What causes a head crash?

A head crash is one of the most catastrophic failures that can occur in a hard disk drive (HDD). It happens when the read/write head of the HDD makes forceful contact with the disk platters, resulting in potential data loss and drive failure. Understanding what causes head crashes is important for preventing them and mitigating data loss.

What is a Head Crash?

A head crash occurs when the read/write head inside an HDD makes forceful contact with the platter surface, which can damage the thin magnetic film coating on the platter. This usually renders the affected area of the platter unusable and can cause complete drive failure if the damage is severe enough.

The read/write heads fly incredibly close to the disk surface, often just a few nanometers away, while suspended on an air bearing generated by the spinning platters. If the head touches down onto the platter surface, it can destroy the data stored in that area and leave behind debris that causes further head crashes. This makes head crashes highly destructive failures.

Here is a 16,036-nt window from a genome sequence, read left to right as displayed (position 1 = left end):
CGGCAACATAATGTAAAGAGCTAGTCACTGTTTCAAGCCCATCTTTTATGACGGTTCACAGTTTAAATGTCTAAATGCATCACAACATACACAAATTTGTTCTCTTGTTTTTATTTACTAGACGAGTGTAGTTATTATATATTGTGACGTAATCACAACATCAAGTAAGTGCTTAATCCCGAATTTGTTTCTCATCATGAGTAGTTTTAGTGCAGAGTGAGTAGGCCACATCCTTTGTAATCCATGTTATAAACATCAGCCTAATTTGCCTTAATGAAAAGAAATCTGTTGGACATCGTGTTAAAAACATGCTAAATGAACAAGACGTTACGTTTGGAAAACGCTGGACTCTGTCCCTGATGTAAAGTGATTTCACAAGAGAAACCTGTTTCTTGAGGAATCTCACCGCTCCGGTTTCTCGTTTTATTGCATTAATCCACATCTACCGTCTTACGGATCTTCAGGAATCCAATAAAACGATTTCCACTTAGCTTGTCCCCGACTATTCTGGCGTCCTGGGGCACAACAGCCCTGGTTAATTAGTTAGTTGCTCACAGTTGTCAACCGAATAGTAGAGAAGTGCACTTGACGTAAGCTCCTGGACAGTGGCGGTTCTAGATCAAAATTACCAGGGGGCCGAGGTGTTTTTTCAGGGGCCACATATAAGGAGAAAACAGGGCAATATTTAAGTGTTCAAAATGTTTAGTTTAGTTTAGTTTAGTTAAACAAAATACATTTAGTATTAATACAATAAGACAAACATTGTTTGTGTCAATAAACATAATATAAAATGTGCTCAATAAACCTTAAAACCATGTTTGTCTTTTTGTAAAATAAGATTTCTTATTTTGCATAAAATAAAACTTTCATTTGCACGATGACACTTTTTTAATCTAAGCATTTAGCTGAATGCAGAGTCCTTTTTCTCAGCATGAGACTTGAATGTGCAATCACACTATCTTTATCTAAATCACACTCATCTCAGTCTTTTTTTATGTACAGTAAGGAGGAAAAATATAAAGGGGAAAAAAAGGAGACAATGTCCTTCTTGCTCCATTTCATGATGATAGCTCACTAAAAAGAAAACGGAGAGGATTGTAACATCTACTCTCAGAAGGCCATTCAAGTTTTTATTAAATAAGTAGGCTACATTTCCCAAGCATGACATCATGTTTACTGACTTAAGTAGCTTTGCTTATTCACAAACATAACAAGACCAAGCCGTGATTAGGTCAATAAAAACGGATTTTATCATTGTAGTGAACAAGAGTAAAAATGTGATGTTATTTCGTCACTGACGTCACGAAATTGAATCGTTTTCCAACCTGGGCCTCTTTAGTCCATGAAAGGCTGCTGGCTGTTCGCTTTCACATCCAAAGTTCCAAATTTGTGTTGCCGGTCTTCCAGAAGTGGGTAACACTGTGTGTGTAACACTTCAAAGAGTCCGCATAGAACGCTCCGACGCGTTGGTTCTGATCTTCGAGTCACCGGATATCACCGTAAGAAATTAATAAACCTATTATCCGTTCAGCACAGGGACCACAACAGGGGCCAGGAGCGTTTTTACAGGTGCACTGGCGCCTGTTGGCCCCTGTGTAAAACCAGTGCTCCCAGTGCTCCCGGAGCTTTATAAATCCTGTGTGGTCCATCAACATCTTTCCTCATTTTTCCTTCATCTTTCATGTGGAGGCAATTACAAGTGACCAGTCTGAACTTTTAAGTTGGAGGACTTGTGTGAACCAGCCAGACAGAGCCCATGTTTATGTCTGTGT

Causes of Head Crashes

There are several potential causes of head crashes:

Physical Shock/Vibration

Sudden physical shocks or vibrations can cause the heads to slam into the platter surface. Dropping an HDD or banging the computer housing the drive can provide enough mechanical force for this to occur. Vibration from sources like loud speakers, motors, and transportation can also cause the head to lose proper fly height and crash.

Power Failure

The spinning platters inside an HDD generate the air bearing that keeps the heads floating just above the surface. If power is unexpectedly cut to the drive, the platters will immediately stop spinning. This causes the heads to come crashing down onto the platters below.

Contaminants Inside the Drive

Dust, smoke particles, or other contaminants inside the HDD enclosure can lead to head crashes in a couple ways. They can interfere with the head’s ability to fly at the proper height above the platters. They can also get caught between the head and platter, causing direct contact. Poor drive manufacturing or assembly may allow contaminants to enter the drive.